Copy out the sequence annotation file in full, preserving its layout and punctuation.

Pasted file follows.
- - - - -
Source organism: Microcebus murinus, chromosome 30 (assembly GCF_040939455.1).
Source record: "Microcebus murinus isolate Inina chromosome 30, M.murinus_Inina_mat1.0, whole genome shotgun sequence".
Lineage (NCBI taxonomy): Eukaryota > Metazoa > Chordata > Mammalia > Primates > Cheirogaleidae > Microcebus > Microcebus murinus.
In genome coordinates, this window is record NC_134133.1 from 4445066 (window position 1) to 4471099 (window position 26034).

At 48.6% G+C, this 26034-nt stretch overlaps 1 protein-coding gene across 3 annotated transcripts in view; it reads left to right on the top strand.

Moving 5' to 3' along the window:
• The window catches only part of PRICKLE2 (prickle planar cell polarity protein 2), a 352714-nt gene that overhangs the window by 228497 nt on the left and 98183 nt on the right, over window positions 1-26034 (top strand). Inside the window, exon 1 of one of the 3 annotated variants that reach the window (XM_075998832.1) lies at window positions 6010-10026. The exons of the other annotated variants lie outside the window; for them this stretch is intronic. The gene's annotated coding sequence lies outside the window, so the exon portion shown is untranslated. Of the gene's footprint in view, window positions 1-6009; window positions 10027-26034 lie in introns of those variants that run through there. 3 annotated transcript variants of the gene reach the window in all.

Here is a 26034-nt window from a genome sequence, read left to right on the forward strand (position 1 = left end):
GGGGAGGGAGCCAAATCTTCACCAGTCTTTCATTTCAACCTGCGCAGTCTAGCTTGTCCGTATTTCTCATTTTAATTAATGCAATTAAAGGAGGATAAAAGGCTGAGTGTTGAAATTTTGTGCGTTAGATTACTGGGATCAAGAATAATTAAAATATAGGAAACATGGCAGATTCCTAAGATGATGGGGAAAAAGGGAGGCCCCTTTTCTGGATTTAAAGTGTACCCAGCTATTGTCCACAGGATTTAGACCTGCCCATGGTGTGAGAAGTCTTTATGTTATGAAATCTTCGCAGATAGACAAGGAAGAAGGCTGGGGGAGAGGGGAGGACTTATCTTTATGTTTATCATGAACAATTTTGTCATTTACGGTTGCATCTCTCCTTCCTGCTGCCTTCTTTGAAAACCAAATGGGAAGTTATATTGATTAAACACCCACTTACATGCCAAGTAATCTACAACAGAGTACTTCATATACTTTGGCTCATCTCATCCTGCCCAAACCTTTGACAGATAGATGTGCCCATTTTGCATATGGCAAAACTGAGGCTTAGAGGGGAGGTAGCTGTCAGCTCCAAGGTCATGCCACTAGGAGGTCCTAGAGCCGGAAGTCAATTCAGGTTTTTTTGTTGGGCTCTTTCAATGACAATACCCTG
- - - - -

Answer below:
Source organism: Microcebus murinus, chromosome 30 (assembly GCF_040939455.1).
Source record: "Microcebus murinus isolate Inina chromosome 30, M.murinus_Inina_mat1.0, whole genome shotgun sequence".
Lineage (NCBI taxonomy): Eukaryota > Metazoa > Chordata > Mammalia > Primates > Cheirogaleidae > Microcebus > Microcebus murinus.
In genome coordinates, this window is record NC_134133.1 from 4445066 (window position 1) to 4471099 (window position 26034).

At 48.6% G+C, this 26034-nt stretch overlaps 1 protein-coding gene across 3 annotated transcripts in view; it reads left to right on the top strand.

Moving 5' to 3' along the window:
• The window catches only part of PRICKLE2 (prickle planar cell polarity protein 2), a 352714-nt gene that overhangs the window by 228497 nt on the left and 98183 nt on the right, over window positions 1-26034 (top strand). Inside the window, exon 1 of one of the 3 annotated variants that reach the window (XM_075998832.1) lies at window positions 6010-10026. The exons of the other annotated variants lie outside the window; for them this stretch is intronic. The gene's annotated coding sequence lies outside the window, so the exon portion shown is untranslated. Of the gene's footprint in view, window positions 1-6009; window positions 10027-26034 lie in introns of those variants that run through there. 3 annotated transcript variants of the gene reach the window in all.

Here is a 26034-nt window from a genome sequence, read left to right on the forward strand (position 1 = left end):
GGGGAGGGAGCCAAATCTTCACCAGTCTTTCATTTCAACCTGCGCAGTCTAGCTTGTCCGTATTTCTCATTTTAATTAATGCAATTAAAGGAGGATAAAAGGCTGAGTGTTGAAATTTTGTGCGTTAGATTACTGGGATCAAGAATAATTAAAATATAGGAAACATGGCAGATTCCTAAGATGATGGGGAAAAAGGGAGGCCCCTTTTCTGGATTTAAAGTGTACCCAGCTATTGTCCACAGGATTTAGACCTGCCCATGGTGTGAGAAGTCTTTATGTTATGAAATCTTCGCAGATAGACAAGGAAGAAGGCTGGGGGAGAGGGGAGGACTTATCTTTATGTTTATCATGAACAATTTTGTCATTTACGGTTGCATCTCTCCTTCCTGCTGCCTTCTTTGAAAACCAAATGGGAAGTTATATTGATTAAACACCCACTTACATGCCAAGTAATCTACAACAGAGTACTTCATATACTTTGGCTCATCTCATCCTGCCCAAACCTTTGACAGATAGATGTGCCCATTTTGCATATGGCAAAACTGAGGCTTAGAGGGGAGGTAGCTGTCAGCTCCAAGGTCATGCCACTAGGAGGTCCTAGAGCCGGAAGTCAATTCAGGTTTTTTTGTTGGGCTCTTTCAATGACAATACCCTG